Looking beyond cache, a fairly recent arrival on the enterprise storage scene is solid-state disk technology (SSD). Actually, SSD itself isn't all that new -- devices of this type have been in use for about 30 years. What's new is the cost-competitiveness of enterprise-class SSD systems -- still several times more expensive than a traditional spinning-disk system, on a cost-per-gigabyte basis, but close enough now to warrant serious consideration for certain performance-critical database objects that tend to be accessed in a random fashion (as versus a sequential processing pattern). Random access is the SSD sweet spot because the technology eliminates the seek time that elongates random I/O service times when pages are read from spinning disk; thus, the wait time for a DB2 synchronous read from an SSD devices will likely be about 740-840 microseconds, versus the aforementioned 4-8 milliseconds for a read from spinning disk.

64-bit addressing means that DB2 buffer pools can be way bigger than before, and that's good for performance because no I/O operation -- even one that results in a cache hit -- will come close to the speed with which a page in memory can be accessed. That said, a large-scale DB2 application accessing a multi-terabyte database is likely to drive a lot of I/O activity, even if you have a really big buffer pool configuration. Advanced disk storage and I/O subsystem technology make those page reads much less of a drag on application performance than they otherwise would be.

Disk space utilization: don't overdo it. High-performance storage systems cost plenty of money, and people who purchase the devices don't want to have a lot of unused disk capacity on the floor. Some, however, push the target space-utilization threshold too far. See, a storage system isn't just about application performance -- it's also about application availability. Fill your disk volumes too full, and you're asking for DB2 data set space allocation failures (and associated application outages). How full is too full? I can tell you that in my own experience, DB2 data set space allocation failures tend to be a problem when an organization goes for a disk space utilization rate of 90% or more (and keep in mind that we're not just talking about data set extensions related to data-load operations -- we're also talking about utility-related disk space usage for things like sort work files and online REORG shadow data sets). At the other end of the spectrum, I've seen a situation in which an organization set a 60% threshold for disk volume space utilization. This company's DBAs liked that policy a lot (it really cut down on middle-of-the-night rousting of whoever was on-call), but I can't say that I'd advocate such a target -- it seems too low from a cost-efficiency perspective.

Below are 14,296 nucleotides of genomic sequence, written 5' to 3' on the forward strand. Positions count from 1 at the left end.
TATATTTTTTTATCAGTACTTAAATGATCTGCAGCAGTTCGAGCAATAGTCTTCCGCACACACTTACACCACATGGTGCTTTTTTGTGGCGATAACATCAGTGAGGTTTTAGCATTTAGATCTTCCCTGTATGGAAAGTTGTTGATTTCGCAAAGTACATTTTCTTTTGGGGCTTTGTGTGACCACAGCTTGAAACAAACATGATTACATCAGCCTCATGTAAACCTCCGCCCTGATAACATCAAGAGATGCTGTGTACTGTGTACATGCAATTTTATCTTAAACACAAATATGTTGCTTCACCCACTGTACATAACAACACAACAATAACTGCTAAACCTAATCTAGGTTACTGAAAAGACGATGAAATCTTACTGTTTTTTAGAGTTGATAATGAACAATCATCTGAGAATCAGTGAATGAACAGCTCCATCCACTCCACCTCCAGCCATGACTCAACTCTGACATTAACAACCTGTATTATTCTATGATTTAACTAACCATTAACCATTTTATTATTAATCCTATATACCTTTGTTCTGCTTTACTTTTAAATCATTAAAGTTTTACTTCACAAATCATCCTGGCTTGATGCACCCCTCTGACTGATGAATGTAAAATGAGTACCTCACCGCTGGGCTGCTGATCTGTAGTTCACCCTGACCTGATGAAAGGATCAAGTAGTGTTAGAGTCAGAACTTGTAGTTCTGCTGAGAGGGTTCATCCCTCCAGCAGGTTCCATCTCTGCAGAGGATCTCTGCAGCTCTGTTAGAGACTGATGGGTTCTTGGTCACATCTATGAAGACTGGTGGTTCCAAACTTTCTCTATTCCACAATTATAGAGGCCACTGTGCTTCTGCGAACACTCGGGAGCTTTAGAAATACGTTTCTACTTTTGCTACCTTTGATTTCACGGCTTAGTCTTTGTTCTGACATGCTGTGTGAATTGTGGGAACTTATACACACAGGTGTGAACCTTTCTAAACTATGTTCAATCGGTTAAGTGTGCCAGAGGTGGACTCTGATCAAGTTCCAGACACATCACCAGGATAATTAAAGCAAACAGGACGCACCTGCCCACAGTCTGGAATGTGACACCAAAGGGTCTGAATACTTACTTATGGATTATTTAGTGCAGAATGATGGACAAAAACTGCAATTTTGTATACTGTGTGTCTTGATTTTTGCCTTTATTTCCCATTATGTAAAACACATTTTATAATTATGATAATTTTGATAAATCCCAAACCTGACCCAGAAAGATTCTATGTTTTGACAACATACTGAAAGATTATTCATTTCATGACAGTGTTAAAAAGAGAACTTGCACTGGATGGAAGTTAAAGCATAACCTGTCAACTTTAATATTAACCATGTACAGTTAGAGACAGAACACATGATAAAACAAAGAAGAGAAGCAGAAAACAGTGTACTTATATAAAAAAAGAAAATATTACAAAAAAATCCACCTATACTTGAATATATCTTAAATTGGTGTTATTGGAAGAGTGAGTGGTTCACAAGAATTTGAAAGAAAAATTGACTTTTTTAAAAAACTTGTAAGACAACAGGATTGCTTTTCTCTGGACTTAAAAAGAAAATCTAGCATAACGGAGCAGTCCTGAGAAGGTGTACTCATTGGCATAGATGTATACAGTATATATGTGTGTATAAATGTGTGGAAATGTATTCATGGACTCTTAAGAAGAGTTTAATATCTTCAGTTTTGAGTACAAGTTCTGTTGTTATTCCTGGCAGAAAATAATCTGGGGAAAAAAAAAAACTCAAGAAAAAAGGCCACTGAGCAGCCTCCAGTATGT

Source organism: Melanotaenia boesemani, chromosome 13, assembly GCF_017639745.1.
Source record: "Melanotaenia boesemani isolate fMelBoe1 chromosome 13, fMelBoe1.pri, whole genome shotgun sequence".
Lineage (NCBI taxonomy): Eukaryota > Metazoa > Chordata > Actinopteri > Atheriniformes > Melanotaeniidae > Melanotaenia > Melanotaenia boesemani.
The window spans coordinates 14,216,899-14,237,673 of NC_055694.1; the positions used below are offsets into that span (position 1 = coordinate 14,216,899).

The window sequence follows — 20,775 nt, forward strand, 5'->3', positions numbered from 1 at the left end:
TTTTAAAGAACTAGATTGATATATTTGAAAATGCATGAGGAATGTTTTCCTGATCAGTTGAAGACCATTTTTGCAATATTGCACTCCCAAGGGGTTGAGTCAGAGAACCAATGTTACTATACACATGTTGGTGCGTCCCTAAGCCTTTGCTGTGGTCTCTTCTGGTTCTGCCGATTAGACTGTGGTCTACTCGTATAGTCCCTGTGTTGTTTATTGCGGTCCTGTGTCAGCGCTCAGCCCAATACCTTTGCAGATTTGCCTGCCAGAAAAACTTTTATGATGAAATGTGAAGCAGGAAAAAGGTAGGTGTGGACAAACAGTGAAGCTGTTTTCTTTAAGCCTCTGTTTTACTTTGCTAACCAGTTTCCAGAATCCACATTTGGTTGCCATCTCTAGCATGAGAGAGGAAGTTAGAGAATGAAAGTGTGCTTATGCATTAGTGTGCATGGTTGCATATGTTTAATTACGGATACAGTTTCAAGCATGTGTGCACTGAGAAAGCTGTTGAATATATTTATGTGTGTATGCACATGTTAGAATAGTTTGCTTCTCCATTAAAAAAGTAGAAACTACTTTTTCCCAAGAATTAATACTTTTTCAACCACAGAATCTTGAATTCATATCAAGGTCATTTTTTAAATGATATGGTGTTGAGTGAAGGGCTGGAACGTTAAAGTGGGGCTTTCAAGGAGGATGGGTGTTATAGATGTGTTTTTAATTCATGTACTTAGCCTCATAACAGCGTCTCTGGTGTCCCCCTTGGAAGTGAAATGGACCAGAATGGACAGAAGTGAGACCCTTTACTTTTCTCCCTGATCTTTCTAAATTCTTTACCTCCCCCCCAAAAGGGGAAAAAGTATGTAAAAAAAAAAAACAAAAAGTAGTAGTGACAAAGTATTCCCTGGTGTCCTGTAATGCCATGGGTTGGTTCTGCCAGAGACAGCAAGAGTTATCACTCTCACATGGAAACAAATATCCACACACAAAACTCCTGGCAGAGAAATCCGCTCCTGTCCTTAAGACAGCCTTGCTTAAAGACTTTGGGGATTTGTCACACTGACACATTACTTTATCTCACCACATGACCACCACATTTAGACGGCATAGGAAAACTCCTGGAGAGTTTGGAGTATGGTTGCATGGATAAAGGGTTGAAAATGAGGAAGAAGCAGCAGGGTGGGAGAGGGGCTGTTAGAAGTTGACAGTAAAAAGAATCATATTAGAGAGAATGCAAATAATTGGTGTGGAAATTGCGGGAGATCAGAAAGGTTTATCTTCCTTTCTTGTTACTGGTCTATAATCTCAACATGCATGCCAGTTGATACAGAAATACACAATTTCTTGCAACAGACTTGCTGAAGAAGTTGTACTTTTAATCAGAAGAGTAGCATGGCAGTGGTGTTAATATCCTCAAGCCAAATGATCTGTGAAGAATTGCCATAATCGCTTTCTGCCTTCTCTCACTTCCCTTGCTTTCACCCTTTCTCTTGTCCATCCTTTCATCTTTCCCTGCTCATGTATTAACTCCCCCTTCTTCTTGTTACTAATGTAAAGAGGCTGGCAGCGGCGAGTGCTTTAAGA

Where do I stand? I'm pretty comfortable with a disk space utilization target in the 70-80% range. I might lean towards the lower end of that range in a DB2 Version 9 environment, as partition-level online REORG jobs will reorganize non-partitioning indexes in their entirety, thereby necessitating more shadow data set space (a potentially compensating factor would be DB2 9 index compression, which can significantly reduce disk space requirements for index data sets). Something else to keep in mind: in addition to avoiding overly-high utilization of disk space, another good practice with regard to minimizing DB2 data set space allocation failures is to let DB2 determine the amount of space that will be requested when a data set has to be extended. This capability, sometimes called sliding-scale space allocation, was introduced with DB2 for z/OS Version 8. I blogged about it a few weeks ago, and I highly recommend its usage. People who have taken advantage of this functionality have expressed great satisfaction with the results: much less DBA time spent in managing DB2 data set allocation processing, and a sharp drop in the occurrence of DB2 space allocation-related failures. Check it out.